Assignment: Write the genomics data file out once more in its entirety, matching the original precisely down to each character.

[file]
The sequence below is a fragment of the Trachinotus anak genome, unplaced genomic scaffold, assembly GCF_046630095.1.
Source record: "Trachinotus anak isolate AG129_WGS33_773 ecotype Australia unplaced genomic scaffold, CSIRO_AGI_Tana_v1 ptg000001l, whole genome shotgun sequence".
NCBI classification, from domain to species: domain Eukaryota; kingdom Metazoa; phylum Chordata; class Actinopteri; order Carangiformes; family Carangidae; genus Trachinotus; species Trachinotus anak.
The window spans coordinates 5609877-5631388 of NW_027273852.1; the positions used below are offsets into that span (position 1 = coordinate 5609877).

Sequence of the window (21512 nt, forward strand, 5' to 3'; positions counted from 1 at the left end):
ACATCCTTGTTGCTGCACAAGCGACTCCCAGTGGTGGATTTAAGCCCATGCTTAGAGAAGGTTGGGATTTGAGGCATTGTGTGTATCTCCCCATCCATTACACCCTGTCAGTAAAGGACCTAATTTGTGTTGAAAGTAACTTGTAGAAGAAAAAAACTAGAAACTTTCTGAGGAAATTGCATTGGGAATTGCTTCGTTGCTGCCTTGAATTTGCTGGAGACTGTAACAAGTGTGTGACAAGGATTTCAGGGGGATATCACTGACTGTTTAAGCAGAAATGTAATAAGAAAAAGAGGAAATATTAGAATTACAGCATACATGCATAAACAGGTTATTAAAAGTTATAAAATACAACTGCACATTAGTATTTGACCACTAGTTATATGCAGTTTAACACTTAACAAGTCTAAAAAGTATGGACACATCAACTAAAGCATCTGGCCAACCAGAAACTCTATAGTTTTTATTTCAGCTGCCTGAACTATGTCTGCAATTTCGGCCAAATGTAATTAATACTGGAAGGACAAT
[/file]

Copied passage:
The sequence below is a fragment of the Trachinotus anak genome, unplaced genomic scaffold, assembly GCF_046630095.1.
Source record: "Trachinotus anak isolate AG129_WGS33_773 ecotype Australia unplaced genomic scaffold, CSIRO_AGI_Tana_v1 ptg000001l, whole genome shotgun sequence".
NCBI classification, from domain to species: domain Eukaryota; kingdom Metazoa; phylum Chordata; class Actinopteri; order Carangiformes; family Carangidae; genus Trachinotus; species Trachinotus anak.
The window spans coordinates 5609877-5631388 of NW_027273852.1; the positions used below are offsets into that span (position 1 = coordinate 5609877).

Sequence of the window (21512 nt, forward strand, 5' to 3'; positions counted from 1 at the left end):
ACATCCTTGTTGCTGCACAAGCGACTCCCAGTGGTGGATTTAAGCCCATGCTTAGAGAAGGTTGGGATTTGAGGCATTGTGTGTATCTCCCCATCCATTACACCCTGTCAGTAAAGGACCTAATTTGTGTTGAAAGTAACTTGTAGAAGAAAAAAACTAGAAACTTTCTGAGGAAATTGCATTGGGAATTGCTTCGTTGCTGCCTTGAATTTGCTGGAGACTGTAACAAGTGTGTGACAAGGATTTCAGGGGGATATCACTGACTGTTTAAGCAGAAATGTAATAAGAAAAAGAGGAAATATTAGAATTACAGCATACATGCATAAACAGGTTATTAAAAGTTATAAAATACAACTGCACATTAGTATTTGACCACTAGTTATATGCAGTTTAACACTTAACAAGTCTAAAAAGTATGGACACATCAACTAAAGCATCTGGCCAACCAGAAACTCTATAGTTTTTATTTCAGCTGCCTGAACTATGTCTGCAATTTCGGCCAAATGTAATTAATACTGGAAGGACAAT